Garage Mahal"The Garage Mahal of your dreams," says Karly Coleman, leading me through this amazing laneway home. Coleman and her partner Andy Hengst needed a new garage. But beyond increasing Edmonton's density and building a revenue-generating property, they wanted something cutting edge and green. "It has solar walls, solar panels, a thermal heat pump, really thick walls, and energy efficient appliances. It's really cutting edge," says Coleman, who strove to include sustainably-sourced flooring, paint and windows as part of the build. To build their dream suite, the couple hired Carbon Busters, an Edmonton-based zero-carbon design and energy-efficiency specialty firm.
A carbon neutral home?"Zero carbon is basically a building that doesn't emit any carbon dioxide or other greenhouse gas emissions on a net annual basis by replacing the energy with renewable energy," explains Godo Stoyke, president of Carbon Busters and author of the Home Energy Handbook. A carbon neutral home and net-zero home are similar in that both produce as much energy as they consume over the course of a year. The difference is a net-zero home produces its own energy right on the home, whereas a carbon neutral home can produce its energy elsewhere in the community. "Let's say you're in an area where you're shaded from a high rise, well, if you have a net-zero ready building, it's almost impossible to make a net-zero house in that area," says Stoyke. "But with a zero carbon, you can! Put the renewable structures on a different building or somewhere in the community." This distinction becomes important if you want to build a district geothermal heating system like the one that will be in Edmonton's planned Blatchford community, which will house 30,000 people and hopes to run on 100 per cent renewable energy. This carbon neutral garage suite is net-zero and produces its own electricity using a 6.8 kilowatt solar system right on the roof.
Amazing solar home heating system with energy storageThe thing that really makes this laneway home unique is the solar-powered home heating system, which stores thermal energy in a 2,600-litre water tank to heat the home when the sun doesn't shine. It all starts with a solar air wall. We've talked about solar air walls before. We even built one! But comparing it to Karly and Andy's solar wall is like comparing a dachshund to a husky. This solar air wall is 2.5 meters wide by 5 meters tall and covers a large portion of the laneway home's south wall. A sheet of black metal material is mounted behind a wavy sheet of plexiglass, with an air space in between. "When the sun hits this solar wall, the heat gets converted to infrared," says Stoyke. "Trapped inside, [the heat] travels all the way up to the ceiling." The solar air wall preheats the air for an air-to-water heat pump, making the latter much more efficient. "In the attic, you have a fan that blows this hot air towards an air-to-water heat pump," says Stoyke. "And this air-to-water heat pump has a refrigerant that transfers the heat down to the utility room where there's a second part of that heat pump, which stores [the heat] in water. This water gets used both for space heating and for domestic hot water." The heat pumps work like your fridge, but in reverse. The system strives to keep the water in the large storage tank at 55 degrees Celsius. This stored thermal energy is fed to the water heater and directly into the home's radiant hot water heating system.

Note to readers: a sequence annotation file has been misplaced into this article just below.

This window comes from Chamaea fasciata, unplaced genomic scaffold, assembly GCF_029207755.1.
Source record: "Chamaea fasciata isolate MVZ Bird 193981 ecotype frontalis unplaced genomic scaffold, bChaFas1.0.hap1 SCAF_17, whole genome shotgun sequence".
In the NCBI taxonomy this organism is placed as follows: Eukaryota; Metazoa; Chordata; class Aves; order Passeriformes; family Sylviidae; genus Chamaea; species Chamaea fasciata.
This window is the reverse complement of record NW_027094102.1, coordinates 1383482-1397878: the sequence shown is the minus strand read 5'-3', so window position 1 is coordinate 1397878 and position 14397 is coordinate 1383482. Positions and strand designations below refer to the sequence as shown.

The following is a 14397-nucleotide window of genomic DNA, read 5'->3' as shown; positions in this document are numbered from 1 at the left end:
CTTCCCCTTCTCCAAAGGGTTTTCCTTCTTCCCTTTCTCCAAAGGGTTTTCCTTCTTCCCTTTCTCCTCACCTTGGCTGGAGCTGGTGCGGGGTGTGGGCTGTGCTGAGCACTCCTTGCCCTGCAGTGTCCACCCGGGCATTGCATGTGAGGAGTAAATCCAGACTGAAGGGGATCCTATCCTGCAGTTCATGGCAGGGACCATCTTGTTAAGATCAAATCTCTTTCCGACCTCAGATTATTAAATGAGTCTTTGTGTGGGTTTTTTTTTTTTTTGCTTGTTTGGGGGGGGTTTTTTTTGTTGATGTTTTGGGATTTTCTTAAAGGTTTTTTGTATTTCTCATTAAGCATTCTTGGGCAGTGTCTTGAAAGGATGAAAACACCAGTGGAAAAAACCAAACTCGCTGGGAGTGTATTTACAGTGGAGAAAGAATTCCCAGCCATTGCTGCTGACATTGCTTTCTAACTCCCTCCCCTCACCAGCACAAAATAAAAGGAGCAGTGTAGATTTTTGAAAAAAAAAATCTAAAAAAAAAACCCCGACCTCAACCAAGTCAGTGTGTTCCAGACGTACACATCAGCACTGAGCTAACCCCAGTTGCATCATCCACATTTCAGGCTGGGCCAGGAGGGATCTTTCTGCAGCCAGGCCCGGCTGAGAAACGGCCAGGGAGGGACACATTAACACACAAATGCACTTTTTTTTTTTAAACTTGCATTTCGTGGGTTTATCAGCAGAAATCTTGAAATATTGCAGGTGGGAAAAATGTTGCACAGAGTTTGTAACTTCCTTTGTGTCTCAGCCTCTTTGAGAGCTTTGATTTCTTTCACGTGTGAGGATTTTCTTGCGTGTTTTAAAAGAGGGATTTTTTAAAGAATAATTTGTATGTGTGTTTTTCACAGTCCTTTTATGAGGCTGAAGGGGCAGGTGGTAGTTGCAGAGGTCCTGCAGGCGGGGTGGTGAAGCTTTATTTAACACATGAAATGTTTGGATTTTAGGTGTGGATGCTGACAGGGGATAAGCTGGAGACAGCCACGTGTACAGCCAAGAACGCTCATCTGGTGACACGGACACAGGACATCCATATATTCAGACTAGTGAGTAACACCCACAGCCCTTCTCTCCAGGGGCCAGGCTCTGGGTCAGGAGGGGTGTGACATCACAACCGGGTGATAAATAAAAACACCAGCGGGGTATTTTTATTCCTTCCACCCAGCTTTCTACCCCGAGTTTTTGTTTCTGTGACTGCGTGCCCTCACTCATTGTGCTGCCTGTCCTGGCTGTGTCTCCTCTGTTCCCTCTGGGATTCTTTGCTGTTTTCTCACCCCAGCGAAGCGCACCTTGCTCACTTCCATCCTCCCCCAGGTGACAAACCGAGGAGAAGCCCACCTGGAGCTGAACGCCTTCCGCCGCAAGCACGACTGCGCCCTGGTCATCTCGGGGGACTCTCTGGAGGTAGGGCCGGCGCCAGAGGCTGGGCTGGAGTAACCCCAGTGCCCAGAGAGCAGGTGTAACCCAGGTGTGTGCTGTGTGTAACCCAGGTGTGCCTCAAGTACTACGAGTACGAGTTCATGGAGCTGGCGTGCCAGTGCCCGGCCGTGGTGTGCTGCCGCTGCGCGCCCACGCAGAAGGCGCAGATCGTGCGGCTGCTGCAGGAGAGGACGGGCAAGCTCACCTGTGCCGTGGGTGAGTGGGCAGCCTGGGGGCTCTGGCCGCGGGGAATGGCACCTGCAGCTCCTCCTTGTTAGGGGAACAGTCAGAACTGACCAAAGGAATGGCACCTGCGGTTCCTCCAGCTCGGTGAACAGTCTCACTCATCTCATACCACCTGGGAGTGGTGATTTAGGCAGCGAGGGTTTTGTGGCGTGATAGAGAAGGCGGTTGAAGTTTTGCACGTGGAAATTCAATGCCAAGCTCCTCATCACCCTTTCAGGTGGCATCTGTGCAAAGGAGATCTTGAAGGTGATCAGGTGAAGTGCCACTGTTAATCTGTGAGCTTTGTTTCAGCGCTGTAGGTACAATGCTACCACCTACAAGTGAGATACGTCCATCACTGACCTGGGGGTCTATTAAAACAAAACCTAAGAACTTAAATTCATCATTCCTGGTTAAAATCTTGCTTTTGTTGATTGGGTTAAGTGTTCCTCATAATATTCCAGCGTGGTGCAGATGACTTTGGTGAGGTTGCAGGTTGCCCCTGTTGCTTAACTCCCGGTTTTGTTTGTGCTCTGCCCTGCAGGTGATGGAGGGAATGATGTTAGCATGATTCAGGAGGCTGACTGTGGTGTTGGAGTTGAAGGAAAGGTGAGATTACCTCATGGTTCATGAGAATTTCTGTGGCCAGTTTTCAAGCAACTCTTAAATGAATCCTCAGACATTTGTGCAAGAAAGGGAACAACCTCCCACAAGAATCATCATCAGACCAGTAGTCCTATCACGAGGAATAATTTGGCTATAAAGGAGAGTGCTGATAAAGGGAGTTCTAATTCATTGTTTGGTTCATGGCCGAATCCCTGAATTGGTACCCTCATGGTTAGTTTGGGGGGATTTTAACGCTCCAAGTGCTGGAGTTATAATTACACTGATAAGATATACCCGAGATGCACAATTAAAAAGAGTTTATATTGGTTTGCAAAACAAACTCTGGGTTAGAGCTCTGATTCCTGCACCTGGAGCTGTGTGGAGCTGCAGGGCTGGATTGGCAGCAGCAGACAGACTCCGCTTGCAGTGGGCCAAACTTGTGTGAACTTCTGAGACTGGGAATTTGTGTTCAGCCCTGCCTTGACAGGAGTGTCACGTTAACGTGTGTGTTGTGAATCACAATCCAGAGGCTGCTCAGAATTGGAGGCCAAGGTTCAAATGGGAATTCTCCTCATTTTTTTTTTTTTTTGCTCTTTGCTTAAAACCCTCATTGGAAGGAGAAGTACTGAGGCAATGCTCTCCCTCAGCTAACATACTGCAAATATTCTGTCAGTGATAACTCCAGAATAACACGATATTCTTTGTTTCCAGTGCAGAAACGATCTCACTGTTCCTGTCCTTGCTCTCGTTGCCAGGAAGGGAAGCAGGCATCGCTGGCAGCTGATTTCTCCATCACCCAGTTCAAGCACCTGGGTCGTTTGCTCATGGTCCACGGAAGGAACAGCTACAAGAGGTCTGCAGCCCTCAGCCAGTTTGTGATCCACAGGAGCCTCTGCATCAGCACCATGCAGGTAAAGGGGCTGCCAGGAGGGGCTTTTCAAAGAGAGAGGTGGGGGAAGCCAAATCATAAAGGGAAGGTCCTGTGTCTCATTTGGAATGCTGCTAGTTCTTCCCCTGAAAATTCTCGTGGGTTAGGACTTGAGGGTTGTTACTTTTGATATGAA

100 per cent solar heating systemThe heating system runs on 100 per cent solar energy -- solar electricity for the air source heat pumps and passive solar energy for the solar air wall. The home has LED lights, energy efficient appliances (including a condensing dryer with no external vent) and high levels of insulation. "The walls are 10 inches, so it's nominally R38, which is about twice as well insulated as a regular house. The attic is R105 which is two and a half times a regular house, and the floor has insulation of over R40, where most homes have R5," says Stoyke.
Learning as we goThis project is very innovative. Stoyke has built numerous sensors into the home to make it part of his PhD research project at the University of Calgary. He hopes to learn just how much of a home's embodied energy can be offset through innovations in design. "It's called a life cycle assessment," says Stoke. "We're recording the energy it takes to make the building, the energy it takes to run it, and the energy to decommission a building at the end of the life cycle." The goal is not only to offset the energy a home uses, but to eventually turn the home into a net producer of energy.
A blueprint for carbon neutral homes
Karly Coleman wants this project to be a model and inspiration for others.
"I hope this becomes the norm. I hope that technology like this, with the research that we're doing into how it's functioning and how well it functions in a climate like Alberta, both politically and temperature wise, provides information and awareness and opportunity for others to do the same thing."
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